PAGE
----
Summary and Final Thoughts

For the fuel problem, PLUTO was ingenious and it set in motion many innovations that allowed the Middle East oil fields to be exploited but arguably, was a failure in terms of fuel logistic support to Allied forces in Western Europe

Tankers offloading at ports delivered vastly more, although only when risks of enemy action had reduced.

TOMBOLA on the other hand, exceeded all expectations, it was a great success.

Perhaps lest discussed aspects of Mulberry was the counter productive inter-service and international rivalry, hubris, resistance to change and a general ‘not invented here’ attitude that beset the project from start to finish.

The Admiralty insisted it knew about port construction (it didn’t), the War Office (Army) insisted it knew about maritime towing (it didn’t) and the US Navy insisted the whole scheme was a waste of time (it wasn’t.

This conspired to rob Mulberry of much of its potential.

It was only the inspirational leadership and dogged persistence of a collection on civilians, British Army, Royal Navy, US Army, US Coastguard and US Navy officers that overcame these difficulties to produce the end result.

At a technical and operational level collaboration and joint working were excellent but this was not always apparent at higher levels and the problems were compounded by labyrinthine command and control structures used by both forces. For a number of reasons, not least a general antipathy to the concept from the US Navy, the US construction teams did not have enough time for training and thus, did not follow the correct mooring procedures for the Whale/Beetles and placing of block ships.

They were advised by British personnel but the warnings were not heeded, and Mulberry A suffered because of it.

It has become somewhat fashionable to compare the post storm offload using DUKW, Rhino ferries and LST at Omaha to Mulberry B and declare Mulberry a failure, but that misses several critical elements.

The Mulberry harbour was a system, the Phoenix caissons and block ships provided the calm water that enabled the Rhino, DUKW and LST equipment to be used. Without these, only a tiny fraction of the offload rate could have been achieved, certainly not enough to sustain the invasion force which would have been severely hampered.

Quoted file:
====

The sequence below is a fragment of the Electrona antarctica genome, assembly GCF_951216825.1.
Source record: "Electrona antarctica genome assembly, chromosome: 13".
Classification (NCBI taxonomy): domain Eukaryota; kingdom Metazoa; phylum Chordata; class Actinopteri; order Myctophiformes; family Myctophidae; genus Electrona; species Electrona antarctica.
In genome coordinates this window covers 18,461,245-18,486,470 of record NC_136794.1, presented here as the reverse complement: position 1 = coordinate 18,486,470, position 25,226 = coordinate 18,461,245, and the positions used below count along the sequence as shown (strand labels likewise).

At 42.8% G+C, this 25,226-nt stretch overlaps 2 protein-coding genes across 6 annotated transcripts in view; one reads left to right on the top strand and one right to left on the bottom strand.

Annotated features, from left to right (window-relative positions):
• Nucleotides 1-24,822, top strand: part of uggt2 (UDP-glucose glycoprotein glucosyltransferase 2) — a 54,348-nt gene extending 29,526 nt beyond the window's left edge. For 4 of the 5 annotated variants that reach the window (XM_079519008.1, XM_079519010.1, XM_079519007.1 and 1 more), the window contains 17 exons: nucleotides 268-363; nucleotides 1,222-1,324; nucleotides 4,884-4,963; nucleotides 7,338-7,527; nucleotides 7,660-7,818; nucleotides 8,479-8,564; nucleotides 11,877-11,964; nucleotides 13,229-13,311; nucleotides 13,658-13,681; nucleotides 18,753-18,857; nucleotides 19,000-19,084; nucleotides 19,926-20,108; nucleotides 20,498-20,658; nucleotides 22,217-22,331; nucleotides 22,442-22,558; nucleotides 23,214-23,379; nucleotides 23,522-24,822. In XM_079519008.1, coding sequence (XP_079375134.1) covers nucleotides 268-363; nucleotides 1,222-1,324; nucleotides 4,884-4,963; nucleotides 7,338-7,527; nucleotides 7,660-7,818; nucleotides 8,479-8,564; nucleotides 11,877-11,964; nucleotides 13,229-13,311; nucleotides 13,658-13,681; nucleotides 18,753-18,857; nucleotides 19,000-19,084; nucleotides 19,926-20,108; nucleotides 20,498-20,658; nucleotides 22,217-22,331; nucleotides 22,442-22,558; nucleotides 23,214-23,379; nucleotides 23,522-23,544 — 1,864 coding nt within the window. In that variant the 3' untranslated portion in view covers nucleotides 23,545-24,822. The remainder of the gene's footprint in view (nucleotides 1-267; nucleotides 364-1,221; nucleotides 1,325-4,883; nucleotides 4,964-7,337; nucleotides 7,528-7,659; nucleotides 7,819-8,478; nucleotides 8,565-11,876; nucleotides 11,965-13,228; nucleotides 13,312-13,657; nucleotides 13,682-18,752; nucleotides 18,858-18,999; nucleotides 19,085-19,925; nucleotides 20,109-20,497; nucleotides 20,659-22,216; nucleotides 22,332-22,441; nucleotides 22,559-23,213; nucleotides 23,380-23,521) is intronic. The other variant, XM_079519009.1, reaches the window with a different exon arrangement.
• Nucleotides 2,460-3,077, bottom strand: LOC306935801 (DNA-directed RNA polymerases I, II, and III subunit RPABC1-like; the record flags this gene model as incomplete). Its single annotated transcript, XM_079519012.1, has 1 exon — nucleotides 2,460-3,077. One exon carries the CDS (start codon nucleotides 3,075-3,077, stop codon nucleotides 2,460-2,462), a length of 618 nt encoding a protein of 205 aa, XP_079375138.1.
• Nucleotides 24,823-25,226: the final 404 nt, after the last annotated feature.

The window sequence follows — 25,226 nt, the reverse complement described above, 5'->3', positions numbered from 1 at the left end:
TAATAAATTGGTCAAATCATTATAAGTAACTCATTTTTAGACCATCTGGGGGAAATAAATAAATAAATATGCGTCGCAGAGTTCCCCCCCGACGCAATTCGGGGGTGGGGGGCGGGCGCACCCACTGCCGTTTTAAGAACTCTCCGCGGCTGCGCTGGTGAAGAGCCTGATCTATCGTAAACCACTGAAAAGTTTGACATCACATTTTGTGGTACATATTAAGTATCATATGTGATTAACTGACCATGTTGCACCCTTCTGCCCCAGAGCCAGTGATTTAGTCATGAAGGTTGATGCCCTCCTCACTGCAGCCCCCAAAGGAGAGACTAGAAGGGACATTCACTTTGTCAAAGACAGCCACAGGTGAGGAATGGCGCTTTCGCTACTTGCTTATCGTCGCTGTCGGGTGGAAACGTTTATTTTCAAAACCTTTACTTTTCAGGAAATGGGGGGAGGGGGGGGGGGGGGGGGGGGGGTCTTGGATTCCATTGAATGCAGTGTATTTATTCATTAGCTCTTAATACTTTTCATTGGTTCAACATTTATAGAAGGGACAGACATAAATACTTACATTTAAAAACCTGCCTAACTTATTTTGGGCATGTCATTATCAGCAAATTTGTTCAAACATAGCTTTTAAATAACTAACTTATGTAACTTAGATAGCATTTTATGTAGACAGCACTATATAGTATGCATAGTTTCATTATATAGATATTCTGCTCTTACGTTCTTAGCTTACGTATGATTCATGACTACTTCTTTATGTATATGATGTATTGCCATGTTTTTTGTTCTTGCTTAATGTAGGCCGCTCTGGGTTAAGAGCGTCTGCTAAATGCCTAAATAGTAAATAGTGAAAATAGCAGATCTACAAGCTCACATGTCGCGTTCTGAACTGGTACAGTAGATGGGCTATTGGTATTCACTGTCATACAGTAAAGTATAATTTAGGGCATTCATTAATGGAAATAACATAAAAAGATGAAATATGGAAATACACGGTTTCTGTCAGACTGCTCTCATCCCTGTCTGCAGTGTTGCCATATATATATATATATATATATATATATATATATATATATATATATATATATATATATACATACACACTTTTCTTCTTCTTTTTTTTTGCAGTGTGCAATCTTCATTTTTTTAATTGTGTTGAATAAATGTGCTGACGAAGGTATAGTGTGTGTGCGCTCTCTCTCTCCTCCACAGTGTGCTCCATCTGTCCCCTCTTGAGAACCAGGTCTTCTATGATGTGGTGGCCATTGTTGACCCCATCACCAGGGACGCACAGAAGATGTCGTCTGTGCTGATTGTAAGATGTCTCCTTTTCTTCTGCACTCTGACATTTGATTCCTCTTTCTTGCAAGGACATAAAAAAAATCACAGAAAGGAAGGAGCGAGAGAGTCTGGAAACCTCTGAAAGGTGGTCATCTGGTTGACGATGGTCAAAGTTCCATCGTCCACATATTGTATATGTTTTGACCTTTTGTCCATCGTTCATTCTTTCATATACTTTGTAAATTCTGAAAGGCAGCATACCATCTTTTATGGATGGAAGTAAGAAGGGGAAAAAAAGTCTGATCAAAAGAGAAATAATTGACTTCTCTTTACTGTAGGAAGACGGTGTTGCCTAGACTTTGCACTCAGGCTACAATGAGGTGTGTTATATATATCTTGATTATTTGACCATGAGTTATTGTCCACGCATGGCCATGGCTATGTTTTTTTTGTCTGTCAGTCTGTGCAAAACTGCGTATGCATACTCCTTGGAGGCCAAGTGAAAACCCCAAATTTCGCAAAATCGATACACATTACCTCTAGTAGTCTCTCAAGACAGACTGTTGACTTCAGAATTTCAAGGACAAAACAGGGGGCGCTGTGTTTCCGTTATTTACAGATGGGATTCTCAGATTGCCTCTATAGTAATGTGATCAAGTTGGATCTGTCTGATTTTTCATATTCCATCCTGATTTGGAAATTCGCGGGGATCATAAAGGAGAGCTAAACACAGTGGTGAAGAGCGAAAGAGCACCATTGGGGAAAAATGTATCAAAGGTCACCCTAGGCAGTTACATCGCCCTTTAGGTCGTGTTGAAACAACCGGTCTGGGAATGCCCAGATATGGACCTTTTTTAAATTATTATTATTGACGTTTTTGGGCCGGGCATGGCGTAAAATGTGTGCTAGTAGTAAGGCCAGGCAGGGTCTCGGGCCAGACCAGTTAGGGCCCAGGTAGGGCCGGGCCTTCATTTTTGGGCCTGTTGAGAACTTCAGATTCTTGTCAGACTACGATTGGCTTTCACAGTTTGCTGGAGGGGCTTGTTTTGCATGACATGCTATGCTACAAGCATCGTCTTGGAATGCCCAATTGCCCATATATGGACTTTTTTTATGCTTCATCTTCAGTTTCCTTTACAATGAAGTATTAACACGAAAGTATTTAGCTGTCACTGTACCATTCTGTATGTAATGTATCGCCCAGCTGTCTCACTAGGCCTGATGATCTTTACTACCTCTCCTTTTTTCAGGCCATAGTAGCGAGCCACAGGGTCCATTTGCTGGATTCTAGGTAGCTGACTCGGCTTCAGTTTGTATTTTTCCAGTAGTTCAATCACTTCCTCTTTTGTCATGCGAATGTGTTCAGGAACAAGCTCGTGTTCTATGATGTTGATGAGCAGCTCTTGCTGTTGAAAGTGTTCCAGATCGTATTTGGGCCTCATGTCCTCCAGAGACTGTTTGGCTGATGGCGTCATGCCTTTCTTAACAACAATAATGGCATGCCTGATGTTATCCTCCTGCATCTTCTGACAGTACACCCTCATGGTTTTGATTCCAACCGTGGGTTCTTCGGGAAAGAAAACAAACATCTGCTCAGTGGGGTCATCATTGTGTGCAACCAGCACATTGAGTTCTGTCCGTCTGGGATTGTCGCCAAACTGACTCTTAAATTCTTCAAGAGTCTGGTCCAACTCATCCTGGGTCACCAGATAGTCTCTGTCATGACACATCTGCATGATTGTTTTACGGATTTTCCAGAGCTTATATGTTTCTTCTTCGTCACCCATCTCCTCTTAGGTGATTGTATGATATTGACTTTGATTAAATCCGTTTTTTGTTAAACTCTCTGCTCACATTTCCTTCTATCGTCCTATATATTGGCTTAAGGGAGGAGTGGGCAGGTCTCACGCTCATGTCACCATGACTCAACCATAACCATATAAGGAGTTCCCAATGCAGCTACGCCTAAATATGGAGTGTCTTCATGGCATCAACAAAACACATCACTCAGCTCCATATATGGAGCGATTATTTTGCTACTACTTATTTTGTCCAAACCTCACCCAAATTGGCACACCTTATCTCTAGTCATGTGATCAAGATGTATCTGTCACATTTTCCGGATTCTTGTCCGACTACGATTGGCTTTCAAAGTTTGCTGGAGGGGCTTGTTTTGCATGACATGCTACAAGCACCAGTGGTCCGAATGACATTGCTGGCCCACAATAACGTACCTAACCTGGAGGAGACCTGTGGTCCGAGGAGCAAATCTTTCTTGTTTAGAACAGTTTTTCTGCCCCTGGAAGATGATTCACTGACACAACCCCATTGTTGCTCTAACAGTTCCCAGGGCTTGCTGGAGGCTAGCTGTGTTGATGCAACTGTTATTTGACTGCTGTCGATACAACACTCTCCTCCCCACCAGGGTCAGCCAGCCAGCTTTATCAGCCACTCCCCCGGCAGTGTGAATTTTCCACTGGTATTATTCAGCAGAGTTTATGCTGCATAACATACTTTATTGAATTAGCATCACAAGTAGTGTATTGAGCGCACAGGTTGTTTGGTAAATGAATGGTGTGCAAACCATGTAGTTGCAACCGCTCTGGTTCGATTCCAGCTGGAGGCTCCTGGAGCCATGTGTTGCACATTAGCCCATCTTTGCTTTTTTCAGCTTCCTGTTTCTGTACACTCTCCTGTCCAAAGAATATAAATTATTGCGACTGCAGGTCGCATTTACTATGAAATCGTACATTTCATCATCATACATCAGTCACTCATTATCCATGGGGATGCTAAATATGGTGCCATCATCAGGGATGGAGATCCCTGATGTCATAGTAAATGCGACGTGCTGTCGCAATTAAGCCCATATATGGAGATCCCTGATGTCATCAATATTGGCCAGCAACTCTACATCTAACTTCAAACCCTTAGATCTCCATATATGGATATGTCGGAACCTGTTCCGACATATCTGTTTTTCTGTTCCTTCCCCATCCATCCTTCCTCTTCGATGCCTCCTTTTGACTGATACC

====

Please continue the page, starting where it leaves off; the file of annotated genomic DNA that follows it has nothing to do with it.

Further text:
Phoenix and block ships were essential to both methods of offload.

This leaves the other components, namely Bombardon and the Pier head/Whale offloading platform and roadway.

The Bombardons were the greatest failure, although in their defence, they were operated in conditions far exceeding their known parameters. In hindsight, they were a complete waste of steel, manpower and building facilities that could have been used for other purposes such as shipping or in lieu of the concrete Beetles that proved so troublesome.

After the storm, they were not reinstated.

Which leaves the pier head and roadway open to question.

None of the Allies knew beforehand about the favourable soil conditions at Omaha that allowed heavy construction plant to cut beaching channels for the LST’s that allowed turnaround times to be reduced, a tactic that was simply impossible to predict possible until after the storm, so there may well be an element of being wise after the fact in praising the LST beaching method.

Tonnage offload rates are also rather a simplistic measure that do not consider low volume stores or the importance of one particular cargo or the other. Mulberry B would eventually be used for the vast majority of vehicular and bridging offload, for example.

However, a valid criticism of the pier head was that offload rates were not improved by employing experienced stevedores or employing modern electric cranes, despite being suggested by none other than Churchill himself.

The whole Mulberry system was designed around the British LST Mark 2 and 3.

The LST buffer pontoon was almost an afterthought but proved vital. They allowed the LST to approach, discharge, return to England and be half way back to Normandy in the same time it would take one to beach, discharge and then wait for the tide to re-float it. Although the US beaching of LST’s at Omaha would enable over the beach throughput rates to be maintained at comparable rates to the pier heads, it created problems elsewhere. The LST’s being used at Omaha were unable to be redeployed to other locations further up the coast and in the Pacific theatre as per the original plan.

Using LST’s longer than anticipated at Omaha, therefore, simply shifted problems elsewhere.

Cherbourg validated the Allies assumptions that port denial is both very easy to do and very hard to correct, there is no doubt an alternative was needed i.e. Mulberry

In general, Mulberry was a success that proved its worth, staying open longer and enabling greater offload rates than originally planned.

Mulberry is often seen as a wholly British affair but this is incorrect, US expertise played a key role at various stages, a joint success in the truest sense of the word, despite the numerous problems described above.

Perhaps the final word is best left to someone from the other team;

To construct our defences we had in two years used some 13 million cubic meters of concrete and 1.5 million tons of steel. A fortnight after the landings by the enemy, this costly effort was brought to nothing because of an idea of simple genius. As we know now, the invasion forces brought their own harbours, and built, at Arromanches and Omaha, on unprotected coast, the necessary landing ramps.
Albert Speer

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